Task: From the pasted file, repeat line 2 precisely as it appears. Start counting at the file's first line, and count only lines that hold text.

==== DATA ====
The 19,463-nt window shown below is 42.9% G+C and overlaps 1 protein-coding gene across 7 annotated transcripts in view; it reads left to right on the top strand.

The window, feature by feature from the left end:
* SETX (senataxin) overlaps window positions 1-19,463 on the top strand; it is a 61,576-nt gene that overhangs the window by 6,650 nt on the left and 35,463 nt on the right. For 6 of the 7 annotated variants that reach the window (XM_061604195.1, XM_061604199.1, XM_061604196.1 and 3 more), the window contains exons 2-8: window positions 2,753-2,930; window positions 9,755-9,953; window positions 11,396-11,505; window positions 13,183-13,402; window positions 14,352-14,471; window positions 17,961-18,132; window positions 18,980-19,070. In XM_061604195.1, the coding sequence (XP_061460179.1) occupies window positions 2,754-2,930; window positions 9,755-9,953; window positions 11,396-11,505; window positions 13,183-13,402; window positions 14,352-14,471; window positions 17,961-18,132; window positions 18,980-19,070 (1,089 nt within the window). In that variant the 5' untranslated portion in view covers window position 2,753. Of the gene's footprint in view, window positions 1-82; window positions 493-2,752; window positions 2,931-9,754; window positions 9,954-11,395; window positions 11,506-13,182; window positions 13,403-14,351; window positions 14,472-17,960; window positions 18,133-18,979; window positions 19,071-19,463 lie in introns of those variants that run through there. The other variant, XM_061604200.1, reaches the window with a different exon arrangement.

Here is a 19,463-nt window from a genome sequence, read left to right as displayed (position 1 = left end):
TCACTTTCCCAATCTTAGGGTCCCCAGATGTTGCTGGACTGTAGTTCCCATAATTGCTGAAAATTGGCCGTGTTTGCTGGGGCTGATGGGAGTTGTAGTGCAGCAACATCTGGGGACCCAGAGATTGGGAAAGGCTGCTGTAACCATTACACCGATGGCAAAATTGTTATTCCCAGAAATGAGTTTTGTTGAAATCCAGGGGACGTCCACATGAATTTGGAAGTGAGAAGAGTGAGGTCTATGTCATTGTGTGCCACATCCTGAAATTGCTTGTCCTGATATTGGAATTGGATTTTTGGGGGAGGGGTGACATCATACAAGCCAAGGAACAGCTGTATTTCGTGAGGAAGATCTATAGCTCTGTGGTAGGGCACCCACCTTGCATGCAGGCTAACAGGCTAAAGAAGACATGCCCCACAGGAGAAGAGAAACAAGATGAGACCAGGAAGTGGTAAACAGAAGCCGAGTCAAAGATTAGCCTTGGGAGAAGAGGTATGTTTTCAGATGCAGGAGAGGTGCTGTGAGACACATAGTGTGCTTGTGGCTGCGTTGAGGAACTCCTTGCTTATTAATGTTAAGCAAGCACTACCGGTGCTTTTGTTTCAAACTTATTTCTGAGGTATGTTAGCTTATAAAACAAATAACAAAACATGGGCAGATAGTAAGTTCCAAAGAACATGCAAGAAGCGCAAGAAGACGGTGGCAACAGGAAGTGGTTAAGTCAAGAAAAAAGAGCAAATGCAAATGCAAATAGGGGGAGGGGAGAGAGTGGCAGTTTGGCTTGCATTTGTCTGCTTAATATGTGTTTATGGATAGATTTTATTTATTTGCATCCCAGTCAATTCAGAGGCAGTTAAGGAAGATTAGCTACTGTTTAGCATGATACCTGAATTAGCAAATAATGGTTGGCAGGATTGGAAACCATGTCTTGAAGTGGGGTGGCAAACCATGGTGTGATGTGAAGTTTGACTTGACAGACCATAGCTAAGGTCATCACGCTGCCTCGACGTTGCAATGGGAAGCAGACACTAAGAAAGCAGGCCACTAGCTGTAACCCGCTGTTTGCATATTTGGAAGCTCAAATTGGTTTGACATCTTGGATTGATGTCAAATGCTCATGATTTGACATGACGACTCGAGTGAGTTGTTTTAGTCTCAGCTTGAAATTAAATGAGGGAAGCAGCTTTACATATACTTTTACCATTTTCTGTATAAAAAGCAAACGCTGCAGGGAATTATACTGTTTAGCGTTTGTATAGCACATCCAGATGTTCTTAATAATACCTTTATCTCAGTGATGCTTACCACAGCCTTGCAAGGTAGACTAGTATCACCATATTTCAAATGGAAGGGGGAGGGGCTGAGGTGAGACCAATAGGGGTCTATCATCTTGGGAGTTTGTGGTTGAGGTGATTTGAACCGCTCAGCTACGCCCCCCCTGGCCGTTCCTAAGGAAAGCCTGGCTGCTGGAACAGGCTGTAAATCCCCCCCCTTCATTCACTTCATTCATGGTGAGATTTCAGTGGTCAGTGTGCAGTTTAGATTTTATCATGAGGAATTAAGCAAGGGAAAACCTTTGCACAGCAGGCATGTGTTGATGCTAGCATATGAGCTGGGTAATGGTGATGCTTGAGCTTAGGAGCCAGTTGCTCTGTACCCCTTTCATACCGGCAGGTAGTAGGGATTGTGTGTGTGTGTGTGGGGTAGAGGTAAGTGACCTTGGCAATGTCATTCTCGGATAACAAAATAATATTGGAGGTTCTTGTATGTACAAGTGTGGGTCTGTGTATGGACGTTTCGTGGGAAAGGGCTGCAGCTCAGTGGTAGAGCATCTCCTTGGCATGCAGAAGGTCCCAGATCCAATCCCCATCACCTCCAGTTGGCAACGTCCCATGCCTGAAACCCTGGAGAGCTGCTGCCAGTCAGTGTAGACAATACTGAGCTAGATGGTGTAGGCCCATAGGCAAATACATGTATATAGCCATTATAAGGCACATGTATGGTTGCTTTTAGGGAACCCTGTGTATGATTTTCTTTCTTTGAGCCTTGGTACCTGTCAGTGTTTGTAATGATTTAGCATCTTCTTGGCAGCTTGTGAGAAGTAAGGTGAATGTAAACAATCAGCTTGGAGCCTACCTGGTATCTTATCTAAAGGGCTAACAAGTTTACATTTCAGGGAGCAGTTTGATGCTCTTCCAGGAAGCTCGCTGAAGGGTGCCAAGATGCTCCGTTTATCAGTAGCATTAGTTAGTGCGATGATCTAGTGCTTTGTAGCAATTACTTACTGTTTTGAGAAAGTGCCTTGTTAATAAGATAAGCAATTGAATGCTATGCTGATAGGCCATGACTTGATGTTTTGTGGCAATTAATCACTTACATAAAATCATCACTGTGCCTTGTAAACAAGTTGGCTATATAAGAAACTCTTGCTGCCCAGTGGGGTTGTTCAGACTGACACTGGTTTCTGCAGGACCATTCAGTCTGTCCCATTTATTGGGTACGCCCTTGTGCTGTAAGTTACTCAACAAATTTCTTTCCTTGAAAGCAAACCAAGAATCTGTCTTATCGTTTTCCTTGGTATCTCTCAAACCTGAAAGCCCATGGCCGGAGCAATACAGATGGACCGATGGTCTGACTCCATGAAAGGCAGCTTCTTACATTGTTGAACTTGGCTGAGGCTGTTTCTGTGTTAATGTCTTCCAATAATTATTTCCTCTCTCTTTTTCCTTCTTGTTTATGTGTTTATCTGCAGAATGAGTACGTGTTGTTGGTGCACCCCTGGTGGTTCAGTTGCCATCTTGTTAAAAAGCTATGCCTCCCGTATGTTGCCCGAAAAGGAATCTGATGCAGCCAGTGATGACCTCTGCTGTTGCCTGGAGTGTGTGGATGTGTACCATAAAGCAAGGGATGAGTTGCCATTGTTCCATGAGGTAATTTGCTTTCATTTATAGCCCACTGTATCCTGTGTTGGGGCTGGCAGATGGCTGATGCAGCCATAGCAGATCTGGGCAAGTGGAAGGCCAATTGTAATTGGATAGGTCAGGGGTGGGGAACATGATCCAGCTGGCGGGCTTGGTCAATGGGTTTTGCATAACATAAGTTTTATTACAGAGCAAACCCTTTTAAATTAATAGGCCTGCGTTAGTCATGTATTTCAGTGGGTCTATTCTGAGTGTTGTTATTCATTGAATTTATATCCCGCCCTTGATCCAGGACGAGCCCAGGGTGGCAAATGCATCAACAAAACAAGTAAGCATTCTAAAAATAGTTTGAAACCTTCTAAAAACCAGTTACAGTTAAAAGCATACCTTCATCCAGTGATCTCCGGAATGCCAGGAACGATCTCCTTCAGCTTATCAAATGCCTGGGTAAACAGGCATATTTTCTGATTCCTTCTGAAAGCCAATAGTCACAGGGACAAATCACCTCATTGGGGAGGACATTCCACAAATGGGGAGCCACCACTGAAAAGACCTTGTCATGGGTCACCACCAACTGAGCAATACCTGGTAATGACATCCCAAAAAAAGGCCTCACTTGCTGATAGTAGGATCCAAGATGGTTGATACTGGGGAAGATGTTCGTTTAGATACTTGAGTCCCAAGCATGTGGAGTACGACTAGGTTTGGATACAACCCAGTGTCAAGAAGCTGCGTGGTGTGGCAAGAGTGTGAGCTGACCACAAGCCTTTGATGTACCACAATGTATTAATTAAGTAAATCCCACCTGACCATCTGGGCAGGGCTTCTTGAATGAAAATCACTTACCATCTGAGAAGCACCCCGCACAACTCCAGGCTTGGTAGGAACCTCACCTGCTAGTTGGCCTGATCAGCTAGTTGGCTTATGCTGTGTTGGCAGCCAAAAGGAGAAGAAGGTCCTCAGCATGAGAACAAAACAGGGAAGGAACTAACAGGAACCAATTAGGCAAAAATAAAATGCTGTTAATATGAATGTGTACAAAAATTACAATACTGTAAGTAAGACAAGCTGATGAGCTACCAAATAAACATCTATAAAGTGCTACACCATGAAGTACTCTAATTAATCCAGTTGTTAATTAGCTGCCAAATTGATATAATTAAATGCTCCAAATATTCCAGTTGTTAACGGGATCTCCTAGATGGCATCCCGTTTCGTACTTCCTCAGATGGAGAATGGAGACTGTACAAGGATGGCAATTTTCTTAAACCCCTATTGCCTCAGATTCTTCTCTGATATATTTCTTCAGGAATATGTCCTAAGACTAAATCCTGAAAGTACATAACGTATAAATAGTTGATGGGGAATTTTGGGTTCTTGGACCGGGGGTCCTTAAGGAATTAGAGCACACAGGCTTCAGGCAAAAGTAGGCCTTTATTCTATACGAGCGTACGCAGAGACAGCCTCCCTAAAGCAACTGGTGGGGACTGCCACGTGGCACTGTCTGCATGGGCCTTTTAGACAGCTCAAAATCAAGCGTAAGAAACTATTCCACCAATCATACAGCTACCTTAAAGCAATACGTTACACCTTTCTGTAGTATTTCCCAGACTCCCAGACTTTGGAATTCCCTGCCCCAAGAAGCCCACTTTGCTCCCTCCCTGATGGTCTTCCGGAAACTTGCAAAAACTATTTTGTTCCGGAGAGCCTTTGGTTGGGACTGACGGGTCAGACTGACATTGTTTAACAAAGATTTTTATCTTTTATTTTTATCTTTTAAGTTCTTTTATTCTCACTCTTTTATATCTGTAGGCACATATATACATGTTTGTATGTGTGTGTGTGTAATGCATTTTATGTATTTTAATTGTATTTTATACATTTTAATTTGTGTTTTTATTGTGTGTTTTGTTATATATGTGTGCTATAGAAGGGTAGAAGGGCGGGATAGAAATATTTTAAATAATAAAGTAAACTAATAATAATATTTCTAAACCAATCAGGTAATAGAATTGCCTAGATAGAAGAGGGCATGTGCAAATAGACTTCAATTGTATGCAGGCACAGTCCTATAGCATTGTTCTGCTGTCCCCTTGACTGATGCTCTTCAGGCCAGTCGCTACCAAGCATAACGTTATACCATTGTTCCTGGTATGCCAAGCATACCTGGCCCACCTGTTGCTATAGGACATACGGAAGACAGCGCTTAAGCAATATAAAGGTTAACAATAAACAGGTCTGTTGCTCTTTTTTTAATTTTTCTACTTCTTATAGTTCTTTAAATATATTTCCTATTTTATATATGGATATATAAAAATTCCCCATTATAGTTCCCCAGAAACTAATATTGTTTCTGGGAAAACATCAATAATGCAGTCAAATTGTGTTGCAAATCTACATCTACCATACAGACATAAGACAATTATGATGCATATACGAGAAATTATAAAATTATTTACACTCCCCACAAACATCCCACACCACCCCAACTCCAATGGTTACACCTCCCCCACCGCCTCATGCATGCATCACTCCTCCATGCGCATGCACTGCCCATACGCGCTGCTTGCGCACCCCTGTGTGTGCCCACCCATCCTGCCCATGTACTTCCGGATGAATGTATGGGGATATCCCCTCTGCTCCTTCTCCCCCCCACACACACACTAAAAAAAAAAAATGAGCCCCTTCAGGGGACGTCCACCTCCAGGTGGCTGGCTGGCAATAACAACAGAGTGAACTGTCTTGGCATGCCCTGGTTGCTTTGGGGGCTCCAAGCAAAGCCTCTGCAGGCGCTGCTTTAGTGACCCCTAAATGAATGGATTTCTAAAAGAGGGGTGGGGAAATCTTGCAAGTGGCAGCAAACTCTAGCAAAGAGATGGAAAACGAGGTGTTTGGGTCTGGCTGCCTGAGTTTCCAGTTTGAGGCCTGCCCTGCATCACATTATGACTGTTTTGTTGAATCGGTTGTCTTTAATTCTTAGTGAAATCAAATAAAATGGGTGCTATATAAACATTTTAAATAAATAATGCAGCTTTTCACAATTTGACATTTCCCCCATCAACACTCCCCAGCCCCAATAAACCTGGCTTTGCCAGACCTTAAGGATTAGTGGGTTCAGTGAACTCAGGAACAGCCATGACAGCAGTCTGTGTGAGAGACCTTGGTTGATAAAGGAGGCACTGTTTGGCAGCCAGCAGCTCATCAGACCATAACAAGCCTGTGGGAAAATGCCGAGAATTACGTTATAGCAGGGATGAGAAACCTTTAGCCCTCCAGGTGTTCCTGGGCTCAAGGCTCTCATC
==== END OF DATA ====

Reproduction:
The window, feature by feature from the left end: